Collection Continues…

We had a short but successful collection day this week. The Trimble GPS device is fast in collecting the coordinates and very user friendly. I will have to go back and count but I believe we have already located more burial sites than are on the official county list. This is a little like comparing apples to oranges however, because the county does not track all of the small sites on private property but I wanted to emphasize that there are so many more than people realize.

One of the biggest challenges we have encountered when going out and collecting these points is to stay on task. Driving down some of the back roads of the county reminds you how truly beautiful the area is. I find myself stopping to take pictures that are completely unrelated to the project but the scenery is just so captivating.


Exhibit A…

The second issue we have come across is that there are still many unpaved “official” county roads. That is; these are county roadways, county maintained, and yet they are still just dirt roads. The official field research vehicle for this project does not appreciate us exploring these roads, especially after a heavy rain. Apparently we are not operating an All-Terrain Camry.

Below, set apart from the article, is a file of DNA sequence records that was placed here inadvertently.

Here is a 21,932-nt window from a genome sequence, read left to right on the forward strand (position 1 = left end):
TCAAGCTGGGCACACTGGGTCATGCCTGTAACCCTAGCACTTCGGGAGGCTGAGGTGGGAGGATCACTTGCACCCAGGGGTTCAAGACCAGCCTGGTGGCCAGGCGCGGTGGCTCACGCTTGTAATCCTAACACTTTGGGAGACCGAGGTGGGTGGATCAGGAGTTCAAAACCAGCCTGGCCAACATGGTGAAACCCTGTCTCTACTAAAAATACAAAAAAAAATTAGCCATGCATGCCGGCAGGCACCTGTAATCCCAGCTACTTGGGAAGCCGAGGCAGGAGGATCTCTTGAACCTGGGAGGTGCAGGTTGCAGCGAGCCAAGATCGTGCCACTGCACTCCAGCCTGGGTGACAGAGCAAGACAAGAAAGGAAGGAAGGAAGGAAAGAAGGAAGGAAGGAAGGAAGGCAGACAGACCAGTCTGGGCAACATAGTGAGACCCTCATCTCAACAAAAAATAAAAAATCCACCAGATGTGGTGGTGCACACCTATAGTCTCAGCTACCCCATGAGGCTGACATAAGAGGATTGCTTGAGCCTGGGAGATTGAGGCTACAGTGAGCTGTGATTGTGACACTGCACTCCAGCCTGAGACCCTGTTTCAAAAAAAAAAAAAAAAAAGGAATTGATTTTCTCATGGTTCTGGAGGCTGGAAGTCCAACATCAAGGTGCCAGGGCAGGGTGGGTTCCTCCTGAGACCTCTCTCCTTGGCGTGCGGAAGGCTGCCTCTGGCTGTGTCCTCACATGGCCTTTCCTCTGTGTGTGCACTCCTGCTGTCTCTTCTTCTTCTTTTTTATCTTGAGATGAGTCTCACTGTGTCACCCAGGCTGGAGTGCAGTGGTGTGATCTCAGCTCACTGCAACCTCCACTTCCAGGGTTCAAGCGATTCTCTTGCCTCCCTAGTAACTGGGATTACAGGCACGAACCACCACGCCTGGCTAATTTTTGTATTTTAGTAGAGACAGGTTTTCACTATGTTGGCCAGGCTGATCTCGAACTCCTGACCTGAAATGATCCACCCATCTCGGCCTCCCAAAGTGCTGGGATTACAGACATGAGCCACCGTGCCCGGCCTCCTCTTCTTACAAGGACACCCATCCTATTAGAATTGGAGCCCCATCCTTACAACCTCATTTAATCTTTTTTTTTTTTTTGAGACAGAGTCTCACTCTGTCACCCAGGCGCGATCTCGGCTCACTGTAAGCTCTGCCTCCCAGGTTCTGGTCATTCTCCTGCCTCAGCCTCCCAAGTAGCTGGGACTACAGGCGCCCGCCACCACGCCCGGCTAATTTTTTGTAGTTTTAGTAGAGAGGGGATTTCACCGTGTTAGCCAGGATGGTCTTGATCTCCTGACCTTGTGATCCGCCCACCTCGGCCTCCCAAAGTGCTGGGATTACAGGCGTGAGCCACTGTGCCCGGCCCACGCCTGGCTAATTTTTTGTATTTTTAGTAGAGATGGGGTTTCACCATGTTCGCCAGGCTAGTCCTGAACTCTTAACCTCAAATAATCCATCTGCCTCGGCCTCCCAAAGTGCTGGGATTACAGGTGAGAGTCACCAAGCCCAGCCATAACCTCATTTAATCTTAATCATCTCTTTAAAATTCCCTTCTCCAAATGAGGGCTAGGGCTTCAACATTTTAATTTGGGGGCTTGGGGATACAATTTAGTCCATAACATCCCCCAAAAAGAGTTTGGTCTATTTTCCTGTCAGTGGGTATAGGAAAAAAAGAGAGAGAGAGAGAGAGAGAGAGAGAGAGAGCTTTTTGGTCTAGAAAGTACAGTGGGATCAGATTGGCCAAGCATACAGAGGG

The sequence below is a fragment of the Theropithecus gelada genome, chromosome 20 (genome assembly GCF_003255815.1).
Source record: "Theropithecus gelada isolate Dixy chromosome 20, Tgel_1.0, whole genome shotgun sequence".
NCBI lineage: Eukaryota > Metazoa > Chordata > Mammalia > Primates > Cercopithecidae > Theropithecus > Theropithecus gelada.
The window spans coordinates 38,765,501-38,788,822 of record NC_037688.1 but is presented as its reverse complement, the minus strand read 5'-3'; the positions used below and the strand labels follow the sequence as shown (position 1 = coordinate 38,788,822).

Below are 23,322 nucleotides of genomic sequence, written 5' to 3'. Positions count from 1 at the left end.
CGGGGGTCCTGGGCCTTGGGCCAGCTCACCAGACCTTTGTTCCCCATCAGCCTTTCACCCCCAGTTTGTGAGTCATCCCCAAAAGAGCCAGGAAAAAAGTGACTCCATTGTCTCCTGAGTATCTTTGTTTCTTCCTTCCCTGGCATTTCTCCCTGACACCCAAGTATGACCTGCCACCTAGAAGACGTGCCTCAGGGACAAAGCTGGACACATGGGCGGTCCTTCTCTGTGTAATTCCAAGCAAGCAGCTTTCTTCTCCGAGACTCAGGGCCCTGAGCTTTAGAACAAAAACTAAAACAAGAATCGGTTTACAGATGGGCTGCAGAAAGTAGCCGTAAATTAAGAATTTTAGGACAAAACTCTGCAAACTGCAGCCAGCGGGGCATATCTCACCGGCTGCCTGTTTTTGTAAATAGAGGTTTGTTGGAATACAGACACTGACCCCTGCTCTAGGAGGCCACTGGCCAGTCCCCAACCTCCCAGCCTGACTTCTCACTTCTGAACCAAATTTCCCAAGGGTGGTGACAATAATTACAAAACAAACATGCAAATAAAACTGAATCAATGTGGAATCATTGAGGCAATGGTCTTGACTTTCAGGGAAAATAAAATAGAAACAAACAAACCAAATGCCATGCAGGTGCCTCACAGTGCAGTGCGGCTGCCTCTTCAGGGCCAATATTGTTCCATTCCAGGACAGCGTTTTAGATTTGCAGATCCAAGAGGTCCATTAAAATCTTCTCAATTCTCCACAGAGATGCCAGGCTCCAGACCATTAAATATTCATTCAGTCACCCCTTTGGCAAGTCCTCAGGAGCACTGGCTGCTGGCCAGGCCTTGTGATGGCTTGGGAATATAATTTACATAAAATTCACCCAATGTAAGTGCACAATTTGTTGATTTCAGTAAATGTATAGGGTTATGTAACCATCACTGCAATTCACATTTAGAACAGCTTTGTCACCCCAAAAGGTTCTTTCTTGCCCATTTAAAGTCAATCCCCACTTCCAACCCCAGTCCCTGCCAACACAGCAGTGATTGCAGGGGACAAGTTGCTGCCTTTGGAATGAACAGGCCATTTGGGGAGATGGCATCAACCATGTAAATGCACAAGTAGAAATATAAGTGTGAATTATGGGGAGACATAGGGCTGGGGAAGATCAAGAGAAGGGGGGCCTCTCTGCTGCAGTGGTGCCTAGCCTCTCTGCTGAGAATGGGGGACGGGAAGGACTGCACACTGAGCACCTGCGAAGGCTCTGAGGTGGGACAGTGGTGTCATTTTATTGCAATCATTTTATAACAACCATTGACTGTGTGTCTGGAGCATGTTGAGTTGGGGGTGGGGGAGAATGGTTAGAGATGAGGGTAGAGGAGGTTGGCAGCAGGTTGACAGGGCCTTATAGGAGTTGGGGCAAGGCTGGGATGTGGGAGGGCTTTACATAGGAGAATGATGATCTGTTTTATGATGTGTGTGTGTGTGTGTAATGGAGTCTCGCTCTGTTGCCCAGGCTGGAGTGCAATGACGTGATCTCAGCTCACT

And finally, For the time being all the photo pages are named either for the common name for the burial site, the road they were found on, or after any signage located on the property. The “Official” names of the burial sites are used when available, but we will have to do some more research to be sure we get these names exactly right.

Ansel Adams we are not…

In case it has not become abundantly clear by now that this page is not maintained by professional photographers, let me set the record straight; all photography is entirely done by amateurs. I apologize. This site is more a labor of love and less an artistic endeavor.

Geographers, Possibly. Cartographers, Hopefully. Photographers, unlikely.

water photo

Lets hope it doesn’t get this bad…

That being said, we do try to take nice pictures of the grave sites, clear pictures of interesting stones or monuments, and effective documentation of wear, damage, or vandalism to these markers or locations.

Also, since the one thing Dorchester County has an abundance of is water, occasionally I will post pictures of landscapes, in addition to big skies, and sunsets. Additionally some local points of interest or historical sites will be showcased, but as the primary purpose of this project is the burial sites, these photos will only be incidental.

The update for last weeks field collection is as follows;